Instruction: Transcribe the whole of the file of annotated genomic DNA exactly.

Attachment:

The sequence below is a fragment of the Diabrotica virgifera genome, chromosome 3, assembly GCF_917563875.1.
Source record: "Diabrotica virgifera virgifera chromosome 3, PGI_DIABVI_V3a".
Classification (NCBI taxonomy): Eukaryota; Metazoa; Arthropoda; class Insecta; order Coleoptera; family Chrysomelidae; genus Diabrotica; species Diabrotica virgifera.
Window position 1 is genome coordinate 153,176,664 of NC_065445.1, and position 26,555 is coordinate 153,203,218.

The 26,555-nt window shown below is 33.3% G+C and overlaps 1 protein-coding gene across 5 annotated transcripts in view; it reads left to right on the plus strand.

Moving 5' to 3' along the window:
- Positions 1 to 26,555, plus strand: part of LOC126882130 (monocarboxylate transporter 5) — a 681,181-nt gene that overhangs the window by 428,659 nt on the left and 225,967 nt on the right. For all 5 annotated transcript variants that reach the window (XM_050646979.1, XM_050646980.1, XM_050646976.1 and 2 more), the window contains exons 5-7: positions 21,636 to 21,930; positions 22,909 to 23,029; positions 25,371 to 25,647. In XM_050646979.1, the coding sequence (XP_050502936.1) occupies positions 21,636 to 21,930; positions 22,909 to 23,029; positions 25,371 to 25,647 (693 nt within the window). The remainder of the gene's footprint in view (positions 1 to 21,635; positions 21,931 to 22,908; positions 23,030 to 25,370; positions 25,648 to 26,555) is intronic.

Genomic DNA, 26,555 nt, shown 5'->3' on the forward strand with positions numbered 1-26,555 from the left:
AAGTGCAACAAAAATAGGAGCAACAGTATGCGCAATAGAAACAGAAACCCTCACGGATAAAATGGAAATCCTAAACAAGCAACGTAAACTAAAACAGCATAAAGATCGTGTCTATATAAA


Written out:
The sequence below is a fragment of the Diabrotica virgifera genome, chromosome 3, assembly GCF_917563875.1.
Source record: "Diabrotica virgifera virgifera chromosome 3, PGI_DIABVI_V3a".
Classification (NCBI taxonomy): Eukaryota; Metazoa; Arthropoda; class Insecta; order Coleoptera; family Chrysomelidae; genus Diabrotica; species Diabrotica virgifera.
Window position 1 is genome coordinate 153,176,664 of NC_065445.1, and position 26,555 is coordinate 153,203,218.

The 26,555-nt window shown below is 33.3% G+C and overlaps 1 protein-coding gene across 5 annotated transcripts in view; it reads left to right on the plus strand.

Moving 5' to 3' along the window:
- Positions 1 to 26,555, plus strand: part of LOC126882130 (monocarboxylate transporter 5) — a 681,181-nt gene that overhangs the window by 428,659 nt on the left and 225,967 nt on the right. For all 5 annotated transcript variants that reach the window (XM_050646979.1, XM_050646980.1, XM_050646976.1 and 2 more), the window contains exons 5-7: positions 21,636 to 21,930; positions 22,909 to 23,029; positions 25,371 to 25,647. In XM_050646979.1, the coding sequence (XP_050502936.1) occupies positions 21,636 to 21,930; positions 22,909 to 23,029; positions 25,371 to 25,647 (693 nt within the window). The remainder of the gene's footprint in view (positions 1 to 21,635; positions 21,931 to 22,908; positions 23,030 to 25,370; positions 25,648 to 26,555) is intronic.

Genomic DNA, 26,555 nt, shown 5'->3' on the forward strand with positions numbered 1-26,555 from the left:
AAGTGCAACAAAAATAGGAGCAACAGTATGCGCAATAGAAACAGAAACCCTCACGGATAAAATGGAAATCCTAAACAAGCAACGTAAACTAAAACAGCATAAAGATCGTGTCTATATAAA